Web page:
Publisher: Oxford University Press, USA (December 20, 2009)
Absolutism in Renaissance Milan shows how authority above the law, once the preserve of pope and emperor, was claimed by the ruling Milanese dynasties, the Visconti and the Sforza, and why this privilege was finally abandoned by Francesco II Sforza (d. 1535), the last duke. As new rulers, the Visconti and the Sforza had had to impose their regime by rewarding supporters at the expense of opponents. That process required absolute power, also known as “plenitude of power,” meaning the capacity to overrule even fundamental laws and rights, including titles to property. The basis for such power reflected the changing status of Milanese rulers, first as signori and then as dukes. Contemporary lawyers, schooled in the sanctity of fundamental laws, were at first prepared to overturn established doctrines in support of the free use of absolute power: even the leading jurist of the day, Baldo degli Ubaldi (d. 1400), accepted the new teaching. However, lawyers came eventually to regret the new approach and to reassert the principle that laws could not be set aside without compelling justification. The Visconti and the Sforza too saw the dangers of absolute power: as legitimate princes they were meant to champion law and justice, not condone arbitrary acts that disregarded basic rights. Jane Black traces these developments in Milan over the course of two centuries, showing how the Visconti and Sforza regimes seized, exploited and finally relinquished absolute power.
The Italian Wars 1494-1559: War, State and Society in Early Modern Europe (Modern Wars In Perspective)
Authors: Michael Mallett and Christine Shaw
Publisher: Routledge (April 26, 2012)
The Italian Wars of 1494-1559 had a major impact on the whole of Renaissance Europe. In this important text, Michael Mallett and Christine Shaw place the conflict within the political and economic context of the wars. Emphasising the gap between aims and strategies of the political masters and what their commanders and troops could actually accomplish on the ground, they analyse developments in military tactics and the tactical use of firearms and examine how Italians of all sectors of society reacted to the wars and the inevitable political and social change that they brought about. The history of Renaissance Italy is currently being radically rethought by historians. This book is a major contribution to this re-evaluation, and will be essential reading for all students of Renaissance and military history.
The Families Who Made Rome: A History and a Guide
Author: Anthony Majanlahti
Publisher: Random House UK (June 6, 2006)
Rome is famous for its buildings and architecture, but just who built its noted and beautiful structures? This distinctive account—part history and part travel guide—explores the families and individuals who built Rome from the ground up. Each of the districts dominated by the fabulously rich families of the Popes—including the Colonna, della Rovere, Farnese, Borghese, Barberini and others—are explored and paired with a vivid account of the family’s history, including their scandals and intrigues as well as their relationships with artists like Bernini and Michelangelo. An itinerary with maps and engravings provides a detailed guide to each family’s monuments. Famous sites such as the Trevi Fountain, the Spanish Steps, and St. Peter’s Cathedral take on new significance as the history of the Roman nobles who placed their stamp on the city is unveiled.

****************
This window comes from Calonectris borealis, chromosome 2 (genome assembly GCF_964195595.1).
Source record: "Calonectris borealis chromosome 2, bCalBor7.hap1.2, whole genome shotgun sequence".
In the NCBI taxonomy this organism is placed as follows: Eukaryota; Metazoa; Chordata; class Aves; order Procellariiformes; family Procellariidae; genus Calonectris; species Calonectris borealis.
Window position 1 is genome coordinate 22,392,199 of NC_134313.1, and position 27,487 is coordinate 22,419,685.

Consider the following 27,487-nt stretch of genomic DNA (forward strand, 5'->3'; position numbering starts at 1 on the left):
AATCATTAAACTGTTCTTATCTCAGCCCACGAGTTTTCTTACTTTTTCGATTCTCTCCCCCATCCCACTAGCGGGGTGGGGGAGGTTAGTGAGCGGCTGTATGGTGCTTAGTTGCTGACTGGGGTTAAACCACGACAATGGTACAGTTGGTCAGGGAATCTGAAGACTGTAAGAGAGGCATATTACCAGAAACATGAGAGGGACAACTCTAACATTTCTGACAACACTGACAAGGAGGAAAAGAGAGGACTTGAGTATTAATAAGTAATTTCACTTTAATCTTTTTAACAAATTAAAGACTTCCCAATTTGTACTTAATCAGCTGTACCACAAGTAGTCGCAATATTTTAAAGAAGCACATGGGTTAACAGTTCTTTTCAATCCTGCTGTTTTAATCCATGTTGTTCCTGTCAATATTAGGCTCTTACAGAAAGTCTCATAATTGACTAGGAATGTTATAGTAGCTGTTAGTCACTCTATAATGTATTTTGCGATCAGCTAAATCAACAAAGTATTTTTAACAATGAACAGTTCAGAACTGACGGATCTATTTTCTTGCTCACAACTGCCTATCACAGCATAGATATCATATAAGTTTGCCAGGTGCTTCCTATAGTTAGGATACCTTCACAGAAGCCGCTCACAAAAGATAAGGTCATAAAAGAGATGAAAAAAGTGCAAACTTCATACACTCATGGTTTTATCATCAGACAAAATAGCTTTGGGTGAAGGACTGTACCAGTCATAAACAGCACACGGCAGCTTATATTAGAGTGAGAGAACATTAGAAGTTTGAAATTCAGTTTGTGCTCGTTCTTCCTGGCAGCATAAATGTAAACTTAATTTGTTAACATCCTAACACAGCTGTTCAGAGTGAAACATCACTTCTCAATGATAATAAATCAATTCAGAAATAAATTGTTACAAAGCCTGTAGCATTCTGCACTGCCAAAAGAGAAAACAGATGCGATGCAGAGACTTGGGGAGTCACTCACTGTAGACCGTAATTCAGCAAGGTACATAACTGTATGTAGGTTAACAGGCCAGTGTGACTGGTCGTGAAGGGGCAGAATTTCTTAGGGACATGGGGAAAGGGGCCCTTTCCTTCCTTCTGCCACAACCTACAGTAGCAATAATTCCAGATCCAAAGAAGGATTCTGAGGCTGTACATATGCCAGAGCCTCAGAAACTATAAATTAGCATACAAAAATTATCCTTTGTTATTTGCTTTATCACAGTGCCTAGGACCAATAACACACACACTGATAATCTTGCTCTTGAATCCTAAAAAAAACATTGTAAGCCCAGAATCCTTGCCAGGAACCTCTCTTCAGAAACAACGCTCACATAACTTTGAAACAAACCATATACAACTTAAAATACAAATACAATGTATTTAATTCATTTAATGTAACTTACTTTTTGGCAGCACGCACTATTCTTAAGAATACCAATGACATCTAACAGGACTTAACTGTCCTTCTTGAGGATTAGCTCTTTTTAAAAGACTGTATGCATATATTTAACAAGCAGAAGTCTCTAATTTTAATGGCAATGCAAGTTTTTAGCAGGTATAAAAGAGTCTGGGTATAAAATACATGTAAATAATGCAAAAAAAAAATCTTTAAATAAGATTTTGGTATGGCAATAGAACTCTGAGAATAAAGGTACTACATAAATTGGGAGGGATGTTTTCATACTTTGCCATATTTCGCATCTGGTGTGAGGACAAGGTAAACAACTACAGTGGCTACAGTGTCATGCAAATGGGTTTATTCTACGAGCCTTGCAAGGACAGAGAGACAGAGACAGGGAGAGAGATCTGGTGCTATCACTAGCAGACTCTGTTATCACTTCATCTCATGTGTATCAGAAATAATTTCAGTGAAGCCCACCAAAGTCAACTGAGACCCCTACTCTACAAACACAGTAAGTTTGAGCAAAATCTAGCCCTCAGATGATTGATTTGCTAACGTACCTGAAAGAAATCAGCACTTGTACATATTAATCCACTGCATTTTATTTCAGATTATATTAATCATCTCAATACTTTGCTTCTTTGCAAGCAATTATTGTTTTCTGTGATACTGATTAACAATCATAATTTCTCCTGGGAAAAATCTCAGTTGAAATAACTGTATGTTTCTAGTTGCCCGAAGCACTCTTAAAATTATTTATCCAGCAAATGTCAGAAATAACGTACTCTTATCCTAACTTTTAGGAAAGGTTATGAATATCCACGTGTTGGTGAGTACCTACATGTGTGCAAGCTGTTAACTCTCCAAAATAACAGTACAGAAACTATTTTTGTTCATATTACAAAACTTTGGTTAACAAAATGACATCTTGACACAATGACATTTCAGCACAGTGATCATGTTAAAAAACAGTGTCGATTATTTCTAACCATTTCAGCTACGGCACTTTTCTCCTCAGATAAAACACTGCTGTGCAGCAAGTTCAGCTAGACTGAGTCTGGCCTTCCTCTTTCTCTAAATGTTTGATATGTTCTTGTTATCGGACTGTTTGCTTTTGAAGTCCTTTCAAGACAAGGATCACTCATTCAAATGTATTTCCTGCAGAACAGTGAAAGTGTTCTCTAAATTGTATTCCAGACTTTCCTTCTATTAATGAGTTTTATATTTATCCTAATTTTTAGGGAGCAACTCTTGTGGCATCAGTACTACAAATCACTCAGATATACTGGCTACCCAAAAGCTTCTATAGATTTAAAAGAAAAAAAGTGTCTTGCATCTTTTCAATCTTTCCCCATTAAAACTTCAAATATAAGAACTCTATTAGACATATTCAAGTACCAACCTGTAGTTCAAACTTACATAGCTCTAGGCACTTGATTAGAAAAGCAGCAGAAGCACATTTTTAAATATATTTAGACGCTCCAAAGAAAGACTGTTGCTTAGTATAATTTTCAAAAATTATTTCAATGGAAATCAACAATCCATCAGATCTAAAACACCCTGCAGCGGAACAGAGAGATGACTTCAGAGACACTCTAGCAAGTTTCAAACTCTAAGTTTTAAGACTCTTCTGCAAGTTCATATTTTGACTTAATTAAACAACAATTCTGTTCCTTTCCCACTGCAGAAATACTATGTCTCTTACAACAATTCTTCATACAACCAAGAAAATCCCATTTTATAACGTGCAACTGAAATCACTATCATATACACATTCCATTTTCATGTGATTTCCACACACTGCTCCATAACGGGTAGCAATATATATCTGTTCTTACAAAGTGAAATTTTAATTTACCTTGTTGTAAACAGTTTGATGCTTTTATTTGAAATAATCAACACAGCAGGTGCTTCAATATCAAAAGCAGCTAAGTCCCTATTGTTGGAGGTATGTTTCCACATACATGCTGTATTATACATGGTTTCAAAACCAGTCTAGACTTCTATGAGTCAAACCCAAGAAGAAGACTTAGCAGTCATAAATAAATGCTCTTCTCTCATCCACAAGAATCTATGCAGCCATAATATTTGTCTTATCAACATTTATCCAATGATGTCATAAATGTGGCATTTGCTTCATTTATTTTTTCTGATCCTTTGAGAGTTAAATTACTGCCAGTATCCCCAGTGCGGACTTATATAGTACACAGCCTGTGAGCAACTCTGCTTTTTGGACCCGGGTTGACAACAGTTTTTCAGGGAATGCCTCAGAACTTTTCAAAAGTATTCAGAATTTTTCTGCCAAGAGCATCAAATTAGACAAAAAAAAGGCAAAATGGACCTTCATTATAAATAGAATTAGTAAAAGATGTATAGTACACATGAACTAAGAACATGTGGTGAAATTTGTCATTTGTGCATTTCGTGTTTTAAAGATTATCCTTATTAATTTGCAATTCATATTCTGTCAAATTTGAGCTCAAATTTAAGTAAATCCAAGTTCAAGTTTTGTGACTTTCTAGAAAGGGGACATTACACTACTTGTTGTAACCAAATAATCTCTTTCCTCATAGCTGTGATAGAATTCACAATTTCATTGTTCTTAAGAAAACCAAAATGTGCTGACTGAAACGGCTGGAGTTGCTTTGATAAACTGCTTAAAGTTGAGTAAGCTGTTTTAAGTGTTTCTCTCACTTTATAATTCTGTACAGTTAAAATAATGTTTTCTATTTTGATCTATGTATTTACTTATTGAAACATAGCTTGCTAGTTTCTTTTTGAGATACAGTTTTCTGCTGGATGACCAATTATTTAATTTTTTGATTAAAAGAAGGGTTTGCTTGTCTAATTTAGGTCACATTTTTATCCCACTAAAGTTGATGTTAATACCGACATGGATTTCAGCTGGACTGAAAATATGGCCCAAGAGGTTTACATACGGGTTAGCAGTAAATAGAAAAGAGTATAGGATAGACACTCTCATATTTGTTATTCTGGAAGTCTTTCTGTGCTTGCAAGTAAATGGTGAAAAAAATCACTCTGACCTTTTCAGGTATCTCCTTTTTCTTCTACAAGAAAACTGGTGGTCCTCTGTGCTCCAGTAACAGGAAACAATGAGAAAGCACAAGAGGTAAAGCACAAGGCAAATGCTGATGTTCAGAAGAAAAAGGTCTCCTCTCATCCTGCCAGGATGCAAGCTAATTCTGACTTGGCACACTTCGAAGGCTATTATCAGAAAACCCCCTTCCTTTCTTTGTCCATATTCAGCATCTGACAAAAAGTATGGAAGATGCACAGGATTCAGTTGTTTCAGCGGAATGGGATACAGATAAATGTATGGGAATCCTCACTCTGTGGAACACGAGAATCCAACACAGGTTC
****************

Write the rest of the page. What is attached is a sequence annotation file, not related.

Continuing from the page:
Author: Robert Black
Publisher: Routledge (September 18, 2013)
Machiavelli is history’s most startling political commentator. Recent interpreters have minimised his originality, but this book restores his radicalism. Robert Black shows a clear development in Machiavelli’s thought. In his most subversive works The Prince, the Discourses on Livy, The Ass and Mandragola he rejected the moral and political values inherited by the Renaissance from antiquity and the middle ages. These outrageous compositions were all written in mid-life, when Machiavelli was a political outcast in his native Florence. Later he was reconciled with the Florentine establishment, and as a result his final compositions including his famous Florentine Histories represent a return to more conventional norms. This lucid work is perfect for students of Medieval and Early Modern History, Renaissance Studies and Italian Literature, or anyone keen to learn more about one of history’s most potent, influential and arresting writers.
The Deadly Sisterhood: A Story of Women, Power, and Intrigue in the Italian Renaissance, 1427-1527
Author: Leonie Frieda
Publisher: Harper (April 2, 2013)
From Leonie Frieda, critically acclaimed biographer of Catherine de Medici, comes The Deadly Sisterhood: an epic tale of eight women whose lives—marked by fortune and poverty, power and powerlessness—encompass the spectacle, opportunity, and depravity of Italy’s Renaissance. Lucrezia Turnabuoni, Clarice Orsini, Beatrice d’Este, Isabella d’Este, Caterina Sforza, Giulia Farnese, Isabella d’Aragona, and Lucrezia Borgia shared the riches of their birthright: wealth, political influence, and friendship, but none were not exempt from personal tragedies, exile, and poverty. With riveting narrative, Leonie Frieda’s The Deadly Sisterhood: A Story of Women, Power, and Intrigue in the Italian Renaissance, 1427–1527 brings to life a long-gone era filled with intrigue, corruption, and passion.
The Medicean Succession: Monarchy and Sacral Politics in Duke Cosimo dei Medici’s Florence (I Tatti Studies in Italian Renaissance History)
Author: Gregory Murray
Publisher: Harvard University Press (March 3, 2014)